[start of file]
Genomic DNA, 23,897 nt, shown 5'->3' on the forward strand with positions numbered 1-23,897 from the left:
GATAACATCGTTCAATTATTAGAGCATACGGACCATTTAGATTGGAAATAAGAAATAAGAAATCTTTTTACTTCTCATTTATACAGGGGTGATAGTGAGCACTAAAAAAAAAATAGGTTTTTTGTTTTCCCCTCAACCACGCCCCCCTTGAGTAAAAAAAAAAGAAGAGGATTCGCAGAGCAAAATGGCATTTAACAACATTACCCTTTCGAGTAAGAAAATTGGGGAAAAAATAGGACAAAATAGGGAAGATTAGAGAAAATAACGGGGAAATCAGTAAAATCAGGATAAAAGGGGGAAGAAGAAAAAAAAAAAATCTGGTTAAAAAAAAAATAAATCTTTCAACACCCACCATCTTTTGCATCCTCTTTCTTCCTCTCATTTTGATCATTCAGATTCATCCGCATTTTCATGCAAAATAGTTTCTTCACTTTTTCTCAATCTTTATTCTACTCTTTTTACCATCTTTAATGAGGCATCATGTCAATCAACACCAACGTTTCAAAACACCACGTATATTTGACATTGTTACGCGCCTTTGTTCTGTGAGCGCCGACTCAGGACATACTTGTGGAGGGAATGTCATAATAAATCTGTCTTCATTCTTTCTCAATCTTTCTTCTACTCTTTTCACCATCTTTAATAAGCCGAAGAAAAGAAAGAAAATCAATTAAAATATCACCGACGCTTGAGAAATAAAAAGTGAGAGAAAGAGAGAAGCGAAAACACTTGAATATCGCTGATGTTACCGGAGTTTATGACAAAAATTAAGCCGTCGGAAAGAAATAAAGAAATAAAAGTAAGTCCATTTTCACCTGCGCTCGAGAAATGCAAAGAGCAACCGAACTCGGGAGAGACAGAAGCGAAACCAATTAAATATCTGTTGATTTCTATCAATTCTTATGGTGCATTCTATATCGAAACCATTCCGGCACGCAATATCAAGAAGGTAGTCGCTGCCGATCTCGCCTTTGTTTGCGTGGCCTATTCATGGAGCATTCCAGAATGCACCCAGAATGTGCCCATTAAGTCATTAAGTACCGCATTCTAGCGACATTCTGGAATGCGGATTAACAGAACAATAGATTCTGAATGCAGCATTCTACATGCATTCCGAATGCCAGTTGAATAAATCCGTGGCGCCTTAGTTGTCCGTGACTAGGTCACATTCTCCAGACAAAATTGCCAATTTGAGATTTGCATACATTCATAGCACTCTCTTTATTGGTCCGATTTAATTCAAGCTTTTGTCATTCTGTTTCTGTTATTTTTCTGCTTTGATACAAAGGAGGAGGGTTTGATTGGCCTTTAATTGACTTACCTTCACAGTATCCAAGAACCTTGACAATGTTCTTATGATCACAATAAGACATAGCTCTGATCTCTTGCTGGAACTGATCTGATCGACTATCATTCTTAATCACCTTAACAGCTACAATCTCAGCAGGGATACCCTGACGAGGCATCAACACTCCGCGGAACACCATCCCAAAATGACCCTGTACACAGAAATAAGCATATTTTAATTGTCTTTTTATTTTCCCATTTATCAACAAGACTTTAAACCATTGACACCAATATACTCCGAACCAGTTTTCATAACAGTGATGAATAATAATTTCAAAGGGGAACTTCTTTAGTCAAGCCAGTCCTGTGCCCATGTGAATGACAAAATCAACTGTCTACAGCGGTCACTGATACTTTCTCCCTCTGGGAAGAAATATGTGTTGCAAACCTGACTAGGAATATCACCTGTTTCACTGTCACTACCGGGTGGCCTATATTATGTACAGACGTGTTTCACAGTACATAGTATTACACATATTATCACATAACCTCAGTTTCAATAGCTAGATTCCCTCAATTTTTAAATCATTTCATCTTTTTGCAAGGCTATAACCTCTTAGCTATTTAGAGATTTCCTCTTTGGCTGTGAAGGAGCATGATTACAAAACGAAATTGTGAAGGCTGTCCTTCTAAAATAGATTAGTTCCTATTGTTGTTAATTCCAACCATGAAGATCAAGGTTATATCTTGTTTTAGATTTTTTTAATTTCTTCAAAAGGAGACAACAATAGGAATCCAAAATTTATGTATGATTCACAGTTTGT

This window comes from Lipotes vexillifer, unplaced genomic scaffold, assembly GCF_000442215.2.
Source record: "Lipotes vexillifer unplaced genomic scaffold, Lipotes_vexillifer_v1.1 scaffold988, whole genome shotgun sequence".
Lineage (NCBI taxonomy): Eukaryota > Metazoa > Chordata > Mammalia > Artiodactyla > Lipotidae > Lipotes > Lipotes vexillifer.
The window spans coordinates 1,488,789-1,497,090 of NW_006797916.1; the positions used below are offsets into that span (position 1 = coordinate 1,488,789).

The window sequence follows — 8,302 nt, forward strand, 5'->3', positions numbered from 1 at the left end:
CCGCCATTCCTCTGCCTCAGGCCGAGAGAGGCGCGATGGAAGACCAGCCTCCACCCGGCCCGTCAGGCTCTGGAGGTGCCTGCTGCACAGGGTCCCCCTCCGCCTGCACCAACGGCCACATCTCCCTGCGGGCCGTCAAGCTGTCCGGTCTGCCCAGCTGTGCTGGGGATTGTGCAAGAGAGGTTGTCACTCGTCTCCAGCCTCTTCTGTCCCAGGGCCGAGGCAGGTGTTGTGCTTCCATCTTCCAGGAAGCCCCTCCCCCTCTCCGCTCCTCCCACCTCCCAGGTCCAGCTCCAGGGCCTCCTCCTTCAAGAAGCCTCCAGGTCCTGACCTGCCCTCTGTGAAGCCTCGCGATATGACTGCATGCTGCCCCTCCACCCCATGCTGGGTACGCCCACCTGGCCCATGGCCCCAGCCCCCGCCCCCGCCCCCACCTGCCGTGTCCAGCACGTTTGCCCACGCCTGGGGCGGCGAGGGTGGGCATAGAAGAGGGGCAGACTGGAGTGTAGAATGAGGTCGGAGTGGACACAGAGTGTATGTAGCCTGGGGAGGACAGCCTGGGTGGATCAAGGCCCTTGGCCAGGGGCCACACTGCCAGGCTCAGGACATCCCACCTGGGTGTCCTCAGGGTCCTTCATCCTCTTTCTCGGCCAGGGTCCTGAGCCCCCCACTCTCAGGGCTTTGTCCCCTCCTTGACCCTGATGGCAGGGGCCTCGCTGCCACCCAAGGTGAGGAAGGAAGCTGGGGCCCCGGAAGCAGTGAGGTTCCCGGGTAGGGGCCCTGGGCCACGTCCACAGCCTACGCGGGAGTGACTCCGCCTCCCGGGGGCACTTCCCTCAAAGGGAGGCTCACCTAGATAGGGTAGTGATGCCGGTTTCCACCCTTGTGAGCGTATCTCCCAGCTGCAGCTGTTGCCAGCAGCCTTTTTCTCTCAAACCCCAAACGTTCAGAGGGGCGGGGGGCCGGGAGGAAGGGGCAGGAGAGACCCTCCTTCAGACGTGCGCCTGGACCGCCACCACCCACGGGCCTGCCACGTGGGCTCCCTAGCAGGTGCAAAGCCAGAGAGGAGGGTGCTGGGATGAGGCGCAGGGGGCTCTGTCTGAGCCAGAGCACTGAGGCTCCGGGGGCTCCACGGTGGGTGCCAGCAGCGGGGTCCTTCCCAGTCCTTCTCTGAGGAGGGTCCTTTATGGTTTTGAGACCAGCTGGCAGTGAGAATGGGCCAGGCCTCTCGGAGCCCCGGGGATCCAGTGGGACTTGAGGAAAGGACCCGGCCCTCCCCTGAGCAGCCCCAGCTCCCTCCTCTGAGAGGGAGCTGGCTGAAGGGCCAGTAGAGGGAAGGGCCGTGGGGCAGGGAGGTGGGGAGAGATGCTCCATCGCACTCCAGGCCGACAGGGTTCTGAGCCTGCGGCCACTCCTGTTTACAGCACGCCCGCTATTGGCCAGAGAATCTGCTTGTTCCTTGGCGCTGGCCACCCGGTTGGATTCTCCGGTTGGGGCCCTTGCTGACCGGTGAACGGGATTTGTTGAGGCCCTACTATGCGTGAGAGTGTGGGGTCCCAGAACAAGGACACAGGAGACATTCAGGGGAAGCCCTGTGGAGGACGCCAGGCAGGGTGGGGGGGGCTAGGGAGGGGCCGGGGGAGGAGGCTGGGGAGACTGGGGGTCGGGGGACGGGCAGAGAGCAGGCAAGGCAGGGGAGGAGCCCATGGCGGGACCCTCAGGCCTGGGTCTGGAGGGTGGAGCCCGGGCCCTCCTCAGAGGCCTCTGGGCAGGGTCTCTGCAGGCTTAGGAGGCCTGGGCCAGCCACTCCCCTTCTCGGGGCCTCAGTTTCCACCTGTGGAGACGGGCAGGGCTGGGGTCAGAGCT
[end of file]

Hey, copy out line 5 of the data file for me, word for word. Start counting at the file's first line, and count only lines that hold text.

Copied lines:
Lineage (NCBI taxonomy): Eukaryota > Metazoa > Chordata > Mammalia > Artiodactyla > Lipotidae > Lipotes > Lipotes vexillifer.